Since the fuzzing automation was essentially pummeling each public order entry field with different kinds of data, we found different kinds of errors. Fuzzer payloads might exploit input overflow tests, and, on some fields, large values caused errors anywhere from the database on up to the code processing the message. Other fuzzer payloads exploit entering data of the wrong type, and that could cause the database to fail while trying to insert the incorrect data into a field. In other cases, the code that processes messages might fail when trying to process a character from a character set it wasn’t expecting. Any number of libraries in between might fail similarly.
We discovered inconsistencies in the way code handled error conditions for different inputs in an order. The order ID field might restrict data of the wrong type or data that is too long at the messaging layer. The price field might not restrict those data types or lengths at all. In other cases, error handling might break down after processing a large number of orders. We also discovered memory leaks and other problems that were revealed by processing a large number of orders over a period of days. We just didn’t see that with manual testing or automated functional testing in the past. Those efforts didn’t generate enough data or conditions on the server that were closer to what you would see in production.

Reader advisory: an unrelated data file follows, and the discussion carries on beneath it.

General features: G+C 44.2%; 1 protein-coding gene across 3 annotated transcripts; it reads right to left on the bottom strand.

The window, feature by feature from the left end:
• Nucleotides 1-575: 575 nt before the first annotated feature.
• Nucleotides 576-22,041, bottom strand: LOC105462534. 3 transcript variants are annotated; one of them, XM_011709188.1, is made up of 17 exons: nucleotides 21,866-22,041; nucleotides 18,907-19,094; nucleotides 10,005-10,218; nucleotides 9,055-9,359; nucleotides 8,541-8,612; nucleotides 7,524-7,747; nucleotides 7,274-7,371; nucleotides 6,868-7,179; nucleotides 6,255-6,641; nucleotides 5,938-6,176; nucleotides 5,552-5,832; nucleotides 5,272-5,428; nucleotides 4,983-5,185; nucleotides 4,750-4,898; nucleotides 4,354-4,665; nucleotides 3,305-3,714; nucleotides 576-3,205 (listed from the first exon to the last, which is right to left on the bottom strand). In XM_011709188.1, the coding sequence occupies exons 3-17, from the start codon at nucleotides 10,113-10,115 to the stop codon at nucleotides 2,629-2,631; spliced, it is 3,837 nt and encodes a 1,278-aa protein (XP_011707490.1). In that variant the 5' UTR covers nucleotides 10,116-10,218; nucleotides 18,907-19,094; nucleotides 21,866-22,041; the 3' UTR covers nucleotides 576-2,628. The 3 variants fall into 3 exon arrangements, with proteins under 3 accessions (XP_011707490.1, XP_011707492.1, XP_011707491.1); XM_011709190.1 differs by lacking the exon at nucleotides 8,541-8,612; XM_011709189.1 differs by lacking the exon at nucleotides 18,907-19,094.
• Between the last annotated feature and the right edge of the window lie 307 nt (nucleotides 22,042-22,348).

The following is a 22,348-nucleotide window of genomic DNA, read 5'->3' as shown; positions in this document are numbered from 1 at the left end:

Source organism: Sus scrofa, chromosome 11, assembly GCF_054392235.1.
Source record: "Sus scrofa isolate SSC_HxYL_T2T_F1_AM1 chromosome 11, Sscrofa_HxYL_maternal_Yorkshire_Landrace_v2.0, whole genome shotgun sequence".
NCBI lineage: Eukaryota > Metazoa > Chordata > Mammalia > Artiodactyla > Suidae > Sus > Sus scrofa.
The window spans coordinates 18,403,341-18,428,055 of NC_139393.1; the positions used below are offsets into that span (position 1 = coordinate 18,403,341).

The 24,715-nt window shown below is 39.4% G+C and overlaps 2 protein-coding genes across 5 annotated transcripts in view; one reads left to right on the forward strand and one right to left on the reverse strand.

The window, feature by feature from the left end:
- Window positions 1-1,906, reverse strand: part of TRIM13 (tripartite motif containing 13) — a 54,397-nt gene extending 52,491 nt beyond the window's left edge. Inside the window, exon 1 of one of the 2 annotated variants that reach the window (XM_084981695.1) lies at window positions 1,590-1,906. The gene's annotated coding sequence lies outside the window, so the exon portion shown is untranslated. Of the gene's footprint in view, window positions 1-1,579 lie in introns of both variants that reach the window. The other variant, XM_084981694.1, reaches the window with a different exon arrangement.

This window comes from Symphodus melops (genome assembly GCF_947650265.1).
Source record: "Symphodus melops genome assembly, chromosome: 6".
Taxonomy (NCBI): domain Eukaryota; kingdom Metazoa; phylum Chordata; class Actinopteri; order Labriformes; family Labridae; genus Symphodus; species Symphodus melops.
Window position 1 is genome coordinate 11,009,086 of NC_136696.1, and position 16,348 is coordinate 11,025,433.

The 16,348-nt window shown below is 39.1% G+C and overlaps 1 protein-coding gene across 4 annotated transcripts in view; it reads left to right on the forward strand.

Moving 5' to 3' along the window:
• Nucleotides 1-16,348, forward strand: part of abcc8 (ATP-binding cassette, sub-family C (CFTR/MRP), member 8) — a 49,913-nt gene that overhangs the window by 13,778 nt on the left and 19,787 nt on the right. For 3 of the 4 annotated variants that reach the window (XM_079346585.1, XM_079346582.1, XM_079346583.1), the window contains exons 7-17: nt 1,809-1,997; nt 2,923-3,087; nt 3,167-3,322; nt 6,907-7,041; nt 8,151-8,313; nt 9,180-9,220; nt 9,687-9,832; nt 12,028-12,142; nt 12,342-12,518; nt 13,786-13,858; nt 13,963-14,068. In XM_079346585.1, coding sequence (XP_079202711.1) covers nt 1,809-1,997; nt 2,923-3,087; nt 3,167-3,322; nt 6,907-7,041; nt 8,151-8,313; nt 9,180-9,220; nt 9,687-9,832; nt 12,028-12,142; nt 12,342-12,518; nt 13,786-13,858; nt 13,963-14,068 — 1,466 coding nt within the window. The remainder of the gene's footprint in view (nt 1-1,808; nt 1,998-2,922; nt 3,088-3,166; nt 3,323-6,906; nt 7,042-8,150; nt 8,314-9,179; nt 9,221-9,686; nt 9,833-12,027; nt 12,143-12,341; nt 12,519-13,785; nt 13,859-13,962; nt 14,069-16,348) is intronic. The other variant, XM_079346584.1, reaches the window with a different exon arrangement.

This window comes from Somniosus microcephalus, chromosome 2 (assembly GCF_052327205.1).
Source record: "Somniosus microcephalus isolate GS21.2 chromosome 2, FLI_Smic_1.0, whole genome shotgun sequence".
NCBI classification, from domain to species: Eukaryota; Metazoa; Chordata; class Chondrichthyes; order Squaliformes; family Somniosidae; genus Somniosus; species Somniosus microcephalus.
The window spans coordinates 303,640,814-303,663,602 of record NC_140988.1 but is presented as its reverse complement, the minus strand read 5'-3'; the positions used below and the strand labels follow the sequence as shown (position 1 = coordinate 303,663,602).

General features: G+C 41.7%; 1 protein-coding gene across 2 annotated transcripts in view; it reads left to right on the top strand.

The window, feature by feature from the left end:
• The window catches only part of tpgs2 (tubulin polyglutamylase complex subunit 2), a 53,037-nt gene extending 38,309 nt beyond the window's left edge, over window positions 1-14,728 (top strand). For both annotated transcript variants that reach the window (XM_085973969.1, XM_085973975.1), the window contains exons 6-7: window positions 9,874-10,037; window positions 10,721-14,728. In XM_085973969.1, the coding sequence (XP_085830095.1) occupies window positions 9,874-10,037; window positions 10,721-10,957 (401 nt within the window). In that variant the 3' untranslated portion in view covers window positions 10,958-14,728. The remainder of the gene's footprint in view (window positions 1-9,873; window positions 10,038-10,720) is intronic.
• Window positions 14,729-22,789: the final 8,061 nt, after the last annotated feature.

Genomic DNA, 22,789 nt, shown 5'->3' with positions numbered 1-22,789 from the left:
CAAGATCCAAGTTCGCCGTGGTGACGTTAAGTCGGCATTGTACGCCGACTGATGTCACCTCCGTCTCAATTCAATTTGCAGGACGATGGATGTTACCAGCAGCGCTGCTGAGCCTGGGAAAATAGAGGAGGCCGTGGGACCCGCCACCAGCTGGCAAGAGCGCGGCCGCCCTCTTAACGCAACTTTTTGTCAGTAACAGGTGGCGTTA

This approach to test automation is a bit more technical than some testers might be used to, but it can be highly effective. Using the well-known approaches of mutation testing, high-volume test automation, and fuzzing against an order-entry system proved to be a powerful combination. If you have the technical resources to be able to try this sort of thing out on your system, I encourage you to do so. A word of warning, though: Do not try this on public systems or systems you don’t have permission to run a fuzzer against. Fuzzing in this manner can quickly bring a test system down. If you’ve been asked to test a messaging system, propose looking at this kind of approach, and happy fuzzing!
Jonathan would like to thank Yiannis Pavlosoglou of the JBroFuzz team for his help and support.